Light Up The Corners - 2019

A challenge for photographers: “Light Up The Corners” event

The “Light Up The Corners” event brings a lot of fun activities to the Forum in Peachtree Corners, including two runs: The “Twilight Trot” for younger runners and the four-mile “Glow Run” for the more ambitious runners.

It also brings a lot of challenges for us photo enthusiasts. In this short article I will describe some of the challenges and provide tips on how to turn them into memorable photos.

The activities start well before sunset. The “Twilight Trot” is in the “golden hour”. Taking pictures at those times is straightforward and mastered by most of us.

The four-mile “Glow Run” starts about sunset and the runners return just at the end of twilight. That presents a lot of problems. Let’s take a look at some of them.

Fading light

In the half hour or so after sunset the light fades rapidly. My approach is to set the camera to “Auto-ISO” and let it adjust the sensitivity while the aperture and shutter speed is under manual or aperture-preferred control.

Since light will be low the aperture should be close to wide open, however there is a problem with depth of field. More on that shortly. The shutter speed should be as slow as possible. That too has issues that I will get to.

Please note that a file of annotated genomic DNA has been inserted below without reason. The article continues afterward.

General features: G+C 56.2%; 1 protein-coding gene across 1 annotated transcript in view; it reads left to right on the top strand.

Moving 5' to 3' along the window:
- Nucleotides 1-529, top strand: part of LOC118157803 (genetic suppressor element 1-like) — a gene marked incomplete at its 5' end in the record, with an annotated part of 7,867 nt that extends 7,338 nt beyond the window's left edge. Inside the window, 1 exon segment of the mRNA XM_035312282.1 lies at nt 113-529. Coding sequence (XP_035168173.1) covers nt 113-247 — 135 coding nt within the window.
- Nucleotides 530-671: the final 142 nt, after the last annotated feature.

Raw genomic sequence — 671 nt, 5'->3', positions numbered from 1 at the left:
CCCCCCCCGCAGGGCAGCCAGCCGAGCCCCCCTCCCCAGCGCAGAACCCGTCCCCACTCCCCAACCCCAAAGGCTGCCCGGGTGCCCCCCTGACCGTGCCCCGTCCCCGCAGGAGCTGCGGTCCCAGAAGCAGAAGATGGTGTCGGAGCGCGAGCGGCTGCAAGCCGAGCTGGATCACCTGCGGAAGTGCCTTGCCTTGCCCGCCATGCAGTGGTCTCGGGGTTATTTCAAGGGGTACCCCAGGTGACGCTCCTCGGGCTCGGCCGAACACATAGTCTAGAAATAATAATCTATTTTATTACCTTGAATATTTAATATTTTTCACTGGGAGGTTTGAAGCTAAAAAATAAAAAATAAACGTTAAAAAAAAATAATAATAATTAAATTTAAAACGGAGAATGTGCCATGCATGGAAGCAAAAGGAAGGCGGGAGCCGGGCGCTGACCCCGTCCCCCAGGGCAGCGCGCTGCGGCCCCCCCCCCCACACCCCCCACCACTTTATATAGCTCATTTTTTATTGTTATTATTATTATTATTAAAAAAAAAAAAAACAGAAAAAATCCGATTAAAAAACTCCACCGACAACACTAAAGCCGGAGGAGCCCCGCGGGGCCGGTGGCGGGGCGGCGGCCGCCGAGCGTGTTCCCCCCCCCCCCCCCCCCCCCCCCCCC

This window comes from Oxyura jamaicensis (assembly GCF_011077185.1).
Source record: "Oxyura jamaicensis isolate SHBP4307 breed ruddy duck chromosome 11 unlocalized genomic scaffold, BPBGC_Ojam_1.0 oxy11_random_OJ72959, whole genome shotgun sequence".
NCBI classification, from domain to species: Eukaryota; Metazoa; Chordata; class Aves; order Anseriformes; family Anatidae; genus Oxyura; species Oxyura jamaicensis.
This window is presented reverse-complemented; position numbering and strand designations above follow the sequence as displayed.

There is another problem. In this setting, and especially as the daylight has faded there may be bright lights in view that can affect the cameras metering. I usually go to full manual control as it gets darker.

Light Up The Corners – 2019

Depth of field

As the aperture is opened up the depth of field decreases. I usually work at f/4, the widest my 24-120mm zoom lens provides. At 24mm the hyperfocal distance is about 16 feet. That means everything will be acceptably sharp for 8 feet to infinity. That works for me. At a setting of 50mm the sharpness extends only from about 12 feet to about 20 feet when focused on 16 feet. That begins to get touchy. I don’t zoom in on the action.

Cameras with smaller sensors, and their shorter focal length lenses, will provide better depth of field. When you are using a smartphone you pretty much need not worry.

Motion blur

Runners will go past at a good clip and 7 miles/hour is not a bad number to work with. That means the runner, seen from the side, will move about an inch in 1/125 second. That will result in very noticeable blur unless you pan with the runner. From the front is is not as bad.

ISO setting

Set the camera on Auto-ISO and let it go as high as the camera wants. Keep an eye on bright lights in the field that might cause the camera to under expose. Use either the Exposure Compensation control or go manual ISO if that works better for you. Chimping to see how you are doing is perfectly acceptable.

Use a noise reduction app such as Topaz DeNoise AI to get clean images even from the highest ISO settings.


We are used to letting the camera do the focusing. That is fine as long as there is enough light. At some point as it gets darker the camera focusing will become too slow or wont work at all. By the time the fast runners come back to the finish line it is dark enough that I can’t depend on my camera. I go to manual focusing and set the distance to around 15 to 20 feet, noting on the pavement where that is. I even tape my lens focusing ring with gaffer tape so it won’t move. I then let the action come to me and take photos when the runners are at my set distance.